Genomics Coming of Age: Accelerating A Cure Part 2 of 2

By Julie DiBene

Director, Marketing Communications

MoSys, Inc.


In Part I of this blog, we covered some of the major advances that genomics has made in the study of genes associated with the cure and prevention of diseases. In Part 2, we will cover how MoSys Graph Memory Engine (GME) technology can accelerate genomics and ultimately, a cure.

In a study, published this past April in the Journal of Virology, researchers used computer models to predict which combination of HLAs genes might be best at binding SARS-CoV-2, and which might be worst. It’s a milestone for sure however there is still much more research to be done because the human body is far more complex than what is being discussed here. Medical experts would like to use the immune response data already culled to compare with genetic data gathered from the same patients. They seek to pair COVID-19 testing with HLA typing, to try and predict how different HLA types will react to COVID symptoms, if at all. Aligning the data with genetic testing companies, biobanks and organ transplant registries could also offer chances to study HLA types in larger populations of people but time is running out for so many people already infected. Time is what so many don’t have so running these massive calculations, processing and assessing enormous amounts of data as rapidly as possible is key.

Now back to the MoSys solution. We have a Graph Memory Engine (GME) IP for walking down graph representation of problem sets. The GME can be implemented in software, on standalone FPGAs and FPGAs accelerated with the MoSys Programmable HyperSpeed Engine IC. The PHE utilizes a proprietary high random-access rate memory with in-memory-compute for searching and classifying in support of applications such as genomics, bioinformatics, and network security. The PHE is a monolithic IC, a Programmable Hyper-Speed Engine (PHE), with 1 Gb of internal memory, a bandwidth of ~1.5 Tb/s, to support a system with superior execution requirements.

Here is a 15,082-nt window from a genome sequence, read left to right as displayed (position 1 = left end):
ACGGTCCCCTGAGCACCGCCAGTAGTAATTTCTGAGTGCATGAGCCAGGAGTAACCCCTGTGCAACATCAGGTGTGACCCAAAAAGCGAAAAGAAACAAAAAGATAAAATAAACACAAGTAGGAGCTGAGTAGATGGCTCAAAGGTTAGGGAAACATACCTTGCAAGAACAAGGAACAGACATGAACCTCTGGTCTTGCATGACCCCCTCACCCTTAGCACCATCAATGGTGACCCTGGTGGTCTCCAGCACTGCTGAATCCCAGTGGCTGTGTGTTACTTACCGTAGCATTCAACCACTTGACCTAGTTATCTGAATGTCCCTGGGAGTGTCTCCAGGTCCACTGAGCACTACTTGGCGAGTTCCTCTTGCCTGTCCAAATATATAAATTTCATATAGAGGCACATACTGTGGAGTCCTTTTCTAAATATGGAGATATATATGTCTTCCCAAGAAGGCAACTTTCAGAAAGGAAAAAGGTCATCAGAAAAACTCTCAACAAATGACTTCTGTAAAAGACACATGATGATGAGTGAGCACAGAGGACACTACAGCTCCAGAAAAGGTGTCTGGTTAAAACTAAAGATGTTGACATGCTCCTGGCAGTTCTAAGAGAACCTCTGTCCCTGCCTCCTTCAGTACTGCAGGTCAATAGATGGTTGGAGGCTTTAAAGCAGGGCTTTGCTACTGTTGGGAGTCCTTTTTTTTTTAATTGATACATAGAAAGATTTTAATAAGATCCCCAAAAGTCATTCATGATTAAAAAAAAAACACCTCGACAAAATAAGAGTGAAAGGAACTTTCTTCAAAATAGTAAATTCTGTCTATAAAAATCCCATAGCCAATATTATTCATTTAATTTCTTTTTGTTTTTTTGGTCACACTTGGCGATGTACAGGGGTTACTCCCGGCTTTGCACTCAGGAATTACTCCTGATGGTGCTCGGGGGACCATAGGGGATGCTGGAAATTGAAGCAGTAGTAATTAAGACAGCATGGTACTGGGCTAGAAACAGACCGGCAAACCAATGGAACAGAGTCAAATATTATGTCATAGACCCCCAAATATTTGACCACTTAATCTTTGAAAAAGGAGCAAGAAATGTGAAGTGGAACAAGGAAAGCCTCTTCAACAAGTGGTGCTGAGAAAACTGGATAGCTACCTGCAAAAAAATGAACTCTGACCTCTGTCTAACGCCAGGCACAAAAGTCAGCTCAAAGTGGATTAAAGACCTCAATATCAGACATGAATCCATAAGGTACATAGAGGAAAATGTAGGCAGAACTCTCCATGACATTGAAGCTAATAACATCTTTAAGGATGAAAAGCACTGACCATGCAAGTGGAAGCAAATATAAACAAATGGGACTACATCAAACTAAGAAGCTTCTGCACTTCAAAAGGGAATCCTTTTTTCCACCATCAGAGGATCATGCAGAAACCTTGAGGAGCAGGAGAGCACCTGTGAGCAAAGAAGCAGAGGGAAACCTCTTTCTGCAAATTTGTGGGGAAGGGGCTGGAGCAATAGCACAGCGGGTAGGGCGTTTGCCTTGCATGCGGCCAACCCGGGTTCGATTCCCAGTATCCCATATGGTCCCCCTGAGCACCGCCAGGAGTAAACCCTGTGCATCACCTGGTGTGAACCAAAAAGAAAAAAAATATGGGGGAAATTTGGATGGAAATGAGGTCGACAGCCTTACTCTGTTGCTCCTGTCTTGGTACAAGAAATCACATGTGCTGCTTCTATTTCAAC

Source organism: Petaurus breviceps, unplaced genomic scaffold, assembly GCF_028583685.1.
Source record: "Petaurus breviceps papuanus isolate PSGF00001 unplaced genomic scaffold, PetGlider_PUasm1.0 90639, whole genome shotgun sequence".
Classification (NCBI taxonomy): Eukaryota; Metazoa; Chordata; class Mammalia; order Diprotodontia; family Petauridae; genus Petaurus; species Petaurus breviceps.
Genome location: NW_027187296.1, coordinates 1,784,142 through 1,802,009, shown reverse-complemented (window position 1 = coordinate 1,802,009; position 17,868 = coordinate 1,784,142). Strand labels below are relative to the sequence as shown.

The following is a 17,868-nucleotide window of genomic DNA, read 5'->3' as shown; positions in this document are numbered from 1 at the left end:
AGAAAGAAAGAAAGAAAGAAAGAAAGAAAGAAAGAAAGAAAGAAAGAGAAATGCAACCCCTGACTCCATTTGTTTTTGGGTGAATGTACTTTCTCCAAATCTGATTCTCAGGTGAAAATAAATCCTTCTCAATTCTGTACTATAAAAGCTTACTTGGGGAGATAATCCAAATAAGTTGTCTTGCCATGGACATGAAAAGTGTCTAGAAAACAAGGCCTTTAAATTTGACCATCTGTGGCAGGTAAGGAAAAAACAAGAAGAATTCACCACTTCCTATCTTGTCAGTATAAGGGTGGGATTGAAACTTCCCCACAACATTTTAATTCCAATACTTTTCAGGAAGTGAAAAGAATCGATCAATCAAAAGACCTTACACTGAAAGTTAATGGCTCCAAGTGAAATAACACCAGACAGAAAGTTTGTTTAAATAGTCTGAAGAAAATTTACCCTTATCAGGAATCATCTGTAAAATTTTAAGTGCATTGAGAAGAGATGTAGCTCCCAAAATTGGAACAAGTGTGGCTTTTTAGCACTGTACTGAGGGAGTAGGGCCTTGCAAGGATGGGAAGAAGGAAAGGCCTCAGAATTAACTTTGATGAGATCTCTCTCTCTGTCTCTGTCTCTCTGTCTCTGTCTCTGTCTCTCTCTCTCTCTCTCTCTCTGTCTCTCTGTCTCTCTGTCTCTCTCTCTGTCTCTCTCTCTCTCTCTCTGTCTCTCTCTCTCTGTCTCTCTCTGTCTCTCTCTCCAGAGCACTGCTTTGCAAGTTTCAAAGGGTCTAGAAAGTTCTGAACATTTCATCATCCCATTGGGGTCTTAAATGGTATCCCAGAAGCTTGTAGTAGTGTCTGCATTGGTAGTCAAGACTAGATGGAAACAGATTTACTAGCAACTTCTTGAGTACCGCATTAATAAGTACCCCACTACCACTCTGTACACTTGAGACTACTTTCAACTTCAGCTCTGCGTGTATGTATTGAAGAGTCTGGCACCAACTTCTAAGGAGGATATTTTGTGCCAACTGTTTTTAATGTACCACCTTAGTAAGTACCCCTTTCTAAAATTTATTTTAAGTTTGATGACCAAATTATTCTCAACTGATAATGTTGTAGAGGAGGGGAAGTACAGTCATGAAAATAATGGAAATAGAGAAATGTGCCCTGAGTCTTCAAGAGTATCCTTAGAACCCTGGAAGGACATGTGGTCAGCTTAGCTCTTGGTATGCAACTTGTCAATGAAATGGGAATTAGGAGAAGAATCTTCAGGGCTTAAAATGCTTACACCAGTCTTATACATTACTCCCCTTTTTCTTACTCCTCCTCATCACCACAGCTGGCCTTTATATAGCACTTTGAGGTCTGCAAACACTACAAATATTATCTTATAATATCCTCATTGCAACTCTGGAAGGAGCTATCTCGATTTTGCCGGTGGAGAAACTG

The result is a graph or tree that can be processed at blazing fast 3 to 6 Billion nodes per second with an average latency of ~30-50 ns per node in a multi-threaded environment. Performance in computing algorithms used in hierarchical data structures, like random forest of trees, decision trees, and graphs, is dependent upon the number and depth of the nodes/trees required to perform a classification and the memory access rate. Processing these algorithms is memory-bound and not compute-bound because each decision in the simplest form is a numeric comparison. The performance of GPUs and CPUs will improve as memory access rates improve. Since the rates of DRAM have marginally improved while the volume of data, processor speed, and algorithm efficiency have increased significantly, external memory solutions will not fix this bottleneck, unless memory acceleration is implemented. It is now vital that the medical community be able to address these data bottlenecks and move forward with their research as quickly as possible. Acceleration technology has become a tool that researchers can leverage to find, sort, retrieve, process and analyze data faster than ever before. People’s very lives may now depend on it.

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